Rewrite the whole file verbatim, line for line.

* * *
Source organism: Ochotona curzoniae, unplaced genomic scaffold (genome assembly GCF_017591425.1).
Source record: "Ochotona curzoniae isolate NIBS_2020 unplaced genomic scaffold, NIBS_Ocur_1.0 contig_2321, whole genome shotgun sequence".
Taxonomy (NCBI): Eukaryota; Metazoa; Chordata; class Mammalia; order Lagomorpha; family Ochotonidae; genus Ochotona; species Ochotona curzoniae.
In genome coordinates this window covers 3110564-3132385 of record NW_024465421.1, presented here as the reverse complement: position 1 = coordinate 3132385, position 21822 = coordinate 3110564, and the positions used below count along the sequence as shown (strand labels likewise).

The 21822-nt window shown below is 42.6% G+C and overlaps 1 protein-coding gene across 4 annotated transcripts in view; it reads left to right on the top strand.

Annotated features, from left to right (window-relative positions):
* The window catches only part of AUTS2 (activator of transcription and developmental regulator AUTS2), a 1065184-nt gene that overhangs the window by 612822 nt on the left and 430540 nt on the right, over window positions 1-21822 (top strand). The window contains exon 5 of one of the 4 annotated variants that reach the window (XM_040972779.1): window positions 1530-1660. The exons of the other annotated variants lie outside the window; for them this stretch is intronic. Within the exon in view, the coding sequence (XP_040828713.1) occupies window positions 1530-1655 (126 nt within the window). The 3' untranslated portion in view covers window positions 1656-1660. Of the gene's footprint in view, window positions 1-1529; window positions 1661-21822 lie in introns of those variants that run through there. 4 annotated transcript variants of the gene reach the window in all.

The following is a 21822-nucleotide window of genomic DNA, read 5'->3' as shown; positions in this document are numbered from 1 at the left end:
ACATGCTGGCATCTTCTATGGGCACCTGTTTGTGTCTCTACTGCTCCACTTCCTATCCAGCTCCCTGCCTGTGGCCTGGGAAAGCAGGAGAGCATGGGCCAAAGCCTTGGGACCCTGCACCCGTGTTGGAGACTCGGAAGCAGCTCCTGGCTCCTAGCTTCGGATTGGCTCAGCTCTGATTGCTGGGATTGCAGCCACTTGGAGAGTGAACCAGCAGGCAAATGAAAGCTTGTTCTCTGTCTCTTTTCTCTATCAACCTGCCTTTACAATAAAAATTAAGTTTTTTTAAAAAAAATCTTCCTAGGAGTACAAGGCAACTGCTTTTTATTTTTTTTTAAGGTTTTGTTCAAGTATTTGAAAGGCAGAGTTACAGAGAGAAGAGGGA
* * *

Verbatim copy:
Source organism: Ochotona curzoniae, unplaced genomic scaffold (genome assembly GCF_017591425.1).
Source record: "Ochotona curzoniae isolate NIBS_2020 unplaced genomic scaffold, NIBS_Ocur_1.0 contig_2321, whole genome shotgun sequence".
Taxonomy (NCBI): Eukaryota; Metazoa; Chordata; class Mammalia; order Lagomorpha; family Ochotonidae; genus Ochotona; species Ochotona curzoniae.
In genome coordinates this window covers 3110564-3132385 of record NW_024465421.1, presented here as the reverse complement: position 1 = coordinate 3132385, position 21822 = coordinate 3110564, and the positions used below count along the sequence as shown (strand labels likewise).

The 21822-nt window shown below is 42.6% G+C and overlaps 1 protein-coding gene across 4 annotated transcripts in view; it reads left to right on the top strand.

Annotated features, from left to right (window-relative positions):
* The window catches only part of AUTS2 (activator of transcription and developmental regulator AUTS2), a 1065184-nt gene that overhangs the window by 612822 nt on the left and 430540 nt on the right, over window positions 1-21822 (top strand). The window contains exon 5 of one of the 4 annotated variants that reach the window (XM_040972779.1): window positions 1530-1660. The exons of the other annotated variants lie outside the window; for them this stretch is intronic. Within the exon in view, the coding sequence (XP_040828713.1) occupies window positions 1530-1655 (126 nt within the window). The 3' untranslated portion in view covers window positions 1656-1660. Of the gene's footprint in view, window positions 1-1529; window positions 1661-21822 lie in introns of those variants that run through there. 4 annotated transcript variants of the gene reach the window in all.

The following is a 21822-nucleotide window of genomic DNA, read 5'->3' as shown; positions in this document are numbered from 1 at the left end:
ACATGCTGGCATCTTCTATGGGCACCTGTTTGTGTCTCTACTGCTCCACTTCCTATCCAGCTCCCTGCCTGTGGCCTGGGAAAGCAGGAGAGCATGGGCCAAAGCCTTGGGACCCTGCACCCGTGTTGGAGACTCGGAAGCAGCTCCTGGCTCCTAGCTTCGGATTGGCTCAGCTCTGATTGCTGGGATTGCAGCCACTTGGAGAGTGAACCAGCAGGCAAATGAAAGCTTGTTCTCTGTCTCTTTTCTCTATCAACCTGCCTTTACAATAAAAATTAAGTTTTTTTAAAAAAAATCTTCCTAGGAGTACAAGGCAACTGCTTTTTATTTTTTTTTAAGGTTTTGTTCAAGTATTTGAAAGGCAGAGTTACAGAGAGAAGAGGGA